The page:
Following the May days, Merino continued to swim against the tide from his position as both secretary of the Barcelona FAI and the Barcelona Transport Union. In the former role, he called a Regional Plenum of the FAI in July 1937 that came within a hair’s breadth of agreeing to call on all its members to withdraw from any collaboration with the republican state. In the latter role, he was held responsible by García Oliver for attempting to unleash ‘a second May days’ in August, when members of the Barcelona Transport Union resisted an attempt by the police to register their headquarters. At a subsequent meeting, García Oliver implied that he should be shot. Undeterred, Merino continued to organise at the margins of organisational discipline, maintaining the Local Federation of Affinity Groups even after the founding of the much trumpeted Agrupación Anarquista de Barcelona (Barcelona Anarchist Grouping – an attempt by the ‘comités superiores’ to organise the FAI on the basis of individual membership by locality as opposed to by affinity group affiliation), and attempting to revive the traditional prisoner support committees in opposition to the CNT’s Legal Commission, widely considered inadequate in its response to the increasing repression of anarchists in Spain.
Given this trajectory, it is hard to explain how Merino ended up forming a part of the Executive Committee of the Libertarian Movement in Spain, from April 1938. This body was formed to impose organisational discipline on the movement’s more recalcitrant members and can be viewed as the culmination of everything that Merino had fought against for over a year previously. Days before Barcelona fell to the fascists in January 1939, Merino was charged with organising remaining anarchists or anarchist sympathisers into defence battalions in the name of the FAI. In the event however, a suicidal, last-ditch defence of the city was not attempted, and Merino crossed the border into France with thousands of his fellow defeated comrades. He died in Venezuela in April 1977.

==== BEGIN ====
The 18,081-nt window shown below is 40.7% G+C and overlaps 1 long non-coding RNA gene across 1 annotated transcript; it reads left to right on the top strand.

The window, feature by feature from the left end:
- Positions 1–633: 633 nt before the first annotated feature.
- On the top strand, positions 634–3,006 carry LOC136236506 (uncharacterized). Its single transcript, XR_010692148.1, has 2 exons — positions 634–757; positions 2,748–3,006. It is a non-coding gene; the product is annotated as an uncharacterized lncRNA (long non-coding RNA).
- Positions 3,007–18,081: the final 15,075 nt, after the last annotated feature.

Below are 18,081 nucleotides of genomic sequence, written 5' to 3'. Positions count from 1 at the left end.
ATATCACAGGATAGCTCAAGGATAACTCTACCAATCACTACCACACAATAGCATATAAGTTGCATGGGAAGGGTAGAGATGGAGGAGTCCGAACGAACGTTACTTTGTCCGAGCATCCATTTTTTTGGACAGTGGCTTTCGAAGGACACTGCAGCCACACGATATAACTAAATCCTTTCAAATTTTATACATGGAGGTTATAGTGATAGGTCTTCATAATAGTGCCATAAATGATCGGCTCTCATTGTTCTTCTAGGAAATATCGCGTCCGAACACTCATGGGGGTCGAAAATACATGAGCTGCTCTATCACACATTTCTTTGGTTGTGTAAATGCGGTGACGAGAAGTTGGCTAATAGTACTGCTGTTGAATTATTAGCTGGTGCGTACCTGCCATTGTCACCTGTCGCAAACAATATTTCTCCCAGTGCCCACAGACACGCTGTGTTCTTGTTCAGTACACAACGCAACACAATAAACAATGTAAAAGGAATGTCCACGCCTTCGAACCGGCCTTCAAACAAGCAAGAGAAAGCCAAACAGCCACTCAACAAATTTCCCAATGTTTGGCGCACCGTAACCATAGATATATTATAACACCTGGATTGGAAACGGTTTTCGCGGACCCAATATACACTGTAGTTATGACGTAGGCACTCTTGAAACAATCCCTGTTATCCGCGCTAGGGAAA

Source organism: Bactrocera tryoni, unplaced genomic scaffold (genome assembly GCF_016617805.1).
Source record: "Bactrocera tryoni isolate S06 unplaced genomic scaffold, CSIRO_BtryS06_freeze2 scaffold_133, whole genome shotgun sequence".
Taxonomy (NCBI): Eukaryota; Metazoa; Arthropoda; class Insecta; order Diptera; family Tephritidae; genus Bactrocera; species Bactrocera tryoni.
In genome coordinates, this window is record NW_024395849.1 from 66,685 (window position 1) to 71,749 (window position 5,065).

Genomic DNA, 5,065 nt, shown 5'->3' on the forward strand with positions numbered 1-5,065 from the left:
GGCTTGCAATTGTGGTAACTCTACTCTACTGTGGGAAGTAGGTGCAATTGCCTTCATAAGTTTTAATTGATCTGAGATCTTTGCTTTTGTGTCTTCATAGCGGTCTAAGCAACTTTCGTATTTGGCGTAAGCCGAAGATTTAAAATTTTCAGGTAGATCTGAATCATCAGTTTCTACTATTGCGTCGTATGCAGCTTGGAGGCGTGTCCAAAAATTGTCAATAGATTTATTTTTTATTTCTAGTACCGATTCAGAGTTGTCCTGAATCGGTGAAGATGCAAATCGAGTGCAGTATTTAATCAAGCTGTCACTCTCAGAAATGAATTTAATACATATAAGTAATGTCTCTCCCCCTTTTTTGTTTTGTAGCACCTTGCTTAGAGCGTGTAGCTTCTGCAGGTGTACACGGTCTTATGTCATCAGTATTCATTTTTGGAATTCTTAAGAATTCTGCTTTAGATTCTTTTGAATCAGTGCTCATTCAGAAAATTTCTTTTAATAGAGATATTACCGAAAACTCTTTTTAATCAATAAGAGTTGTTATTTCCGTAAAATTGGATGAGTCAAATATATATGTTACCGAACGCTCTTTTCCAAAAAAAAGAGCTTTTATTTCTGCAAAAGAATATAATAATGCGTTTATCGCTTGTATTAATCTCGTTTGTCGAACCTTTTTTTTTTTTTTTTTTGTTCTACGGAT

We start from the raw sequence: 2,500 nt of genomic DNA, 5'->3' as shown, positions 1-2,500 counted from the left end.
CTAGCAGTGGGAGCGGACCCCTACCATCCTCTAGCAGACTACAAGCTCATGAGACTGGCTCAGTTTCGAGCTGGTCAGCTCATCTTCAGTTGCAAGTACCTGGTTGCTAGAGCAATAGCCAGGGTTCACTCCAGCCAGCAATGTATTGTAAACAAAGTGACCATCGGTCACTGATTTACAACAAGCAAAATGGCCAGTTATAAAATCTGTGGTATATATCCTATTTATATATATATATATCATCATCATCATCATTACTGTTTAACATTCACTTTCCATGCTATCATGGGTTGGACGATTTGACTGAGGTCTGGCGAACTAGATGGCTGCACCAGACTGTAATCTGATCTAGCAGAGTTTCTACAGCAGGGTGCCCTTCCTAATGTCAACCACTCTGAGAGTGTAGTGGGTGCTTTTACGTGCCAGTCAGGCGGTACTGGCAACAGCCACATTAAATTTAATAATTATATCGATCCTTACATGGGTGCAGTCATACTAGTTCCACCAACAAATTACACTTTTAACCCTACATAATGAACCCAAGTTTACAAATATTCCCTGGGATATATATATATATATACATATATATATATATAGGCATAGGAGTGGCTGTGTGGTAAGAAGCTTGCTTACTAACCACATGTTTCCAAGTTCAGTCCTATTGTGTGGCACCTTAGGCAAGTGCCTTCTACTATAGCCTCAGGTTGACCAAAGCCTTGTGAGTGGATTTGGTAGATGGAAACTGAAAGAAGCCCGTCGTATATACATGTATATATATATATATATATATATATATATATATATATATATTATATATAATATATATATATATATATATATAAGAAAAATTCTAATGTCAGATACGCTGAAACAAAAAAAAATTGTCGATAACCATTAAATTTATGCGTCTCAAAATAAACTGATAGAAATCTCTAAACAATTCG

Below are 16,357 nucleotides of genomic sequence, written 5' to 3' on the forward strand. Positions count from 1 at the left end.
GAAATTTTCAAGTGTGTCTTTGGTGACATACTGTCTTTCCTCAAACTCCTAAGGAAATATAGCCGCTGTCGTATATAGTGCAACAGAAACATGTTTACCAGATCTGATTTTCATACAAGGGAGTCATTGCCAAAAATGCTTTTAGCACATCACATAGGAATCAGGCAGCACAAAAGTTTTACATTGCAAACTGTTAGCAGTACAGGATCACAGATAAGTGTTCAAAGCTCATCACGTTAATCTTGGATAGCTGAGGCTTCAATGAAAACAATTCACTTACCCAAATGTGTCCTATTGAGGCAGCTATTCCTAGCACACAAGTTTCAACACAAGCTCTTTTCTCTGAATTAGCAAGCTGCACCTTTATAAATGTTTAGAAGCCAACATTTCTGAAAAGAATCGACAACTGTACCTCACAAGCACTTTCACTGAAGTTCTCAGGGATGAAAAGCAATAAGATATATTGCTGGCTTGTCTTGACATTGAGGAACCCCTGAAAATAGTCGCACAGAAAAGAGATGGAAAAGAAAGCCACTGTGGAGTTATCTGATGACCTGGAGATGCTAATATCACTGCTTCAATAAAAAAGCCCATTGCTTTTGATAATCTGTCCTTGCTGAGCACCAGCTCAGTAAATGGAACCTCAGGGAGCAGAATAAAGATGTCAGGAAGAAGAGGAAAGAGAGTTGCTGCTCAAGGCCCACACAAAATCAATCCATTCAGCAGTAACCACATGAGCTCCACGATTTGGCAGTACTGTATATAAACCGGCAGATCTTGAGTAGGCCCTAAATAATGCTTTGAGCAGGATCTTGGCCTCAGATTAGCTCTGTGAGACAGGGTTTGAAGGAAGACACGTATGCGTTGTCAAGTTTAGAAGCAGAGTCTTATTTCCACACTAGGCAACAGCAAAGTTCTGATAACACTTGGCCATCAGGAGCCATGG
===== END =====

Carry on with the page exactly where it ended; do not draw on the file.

Ascaso, Joaquín, Memorias (1936 – 1938) hacia un nuevo Aragón (Zaragoza: Prensas Universitarias de Zaragoza, 2006)
García Oliver, Juan, El eco de los pasos (Paris: Ruedo Ibérico, 1978)
Gastón, José Miguel, ¡Vivan los comunes! Movimiento comunero y sucesos corraliceros en Navarra (1896-1930) (Peralta: Txalaparta: 2010)
Los Gimenólogos, En busca de los hijos de la noche (Logroño: Pepitas de calabaza ed., 2009)
Guillamón, Agustín, Los Comités de Defensa de la CNT en Barcelona, 1933-1938 (Barcelona: Aldarull, 2013)
Márquez Rodríguez, José Manuel and Gallardo Romero, Juan José, Ortiz, general sin Dios ni amo (Barcelona: ed. Hacer, 1999)
Militants-anarchistes, ‘Suñer Vidal, Matias’ (2016)
See also: Danny Evans, ‘The Conscience of the Spanish Revolution: Anarchist Opposition to State Collaboration in 1937’ (Unpublished PhD thesis, available on request)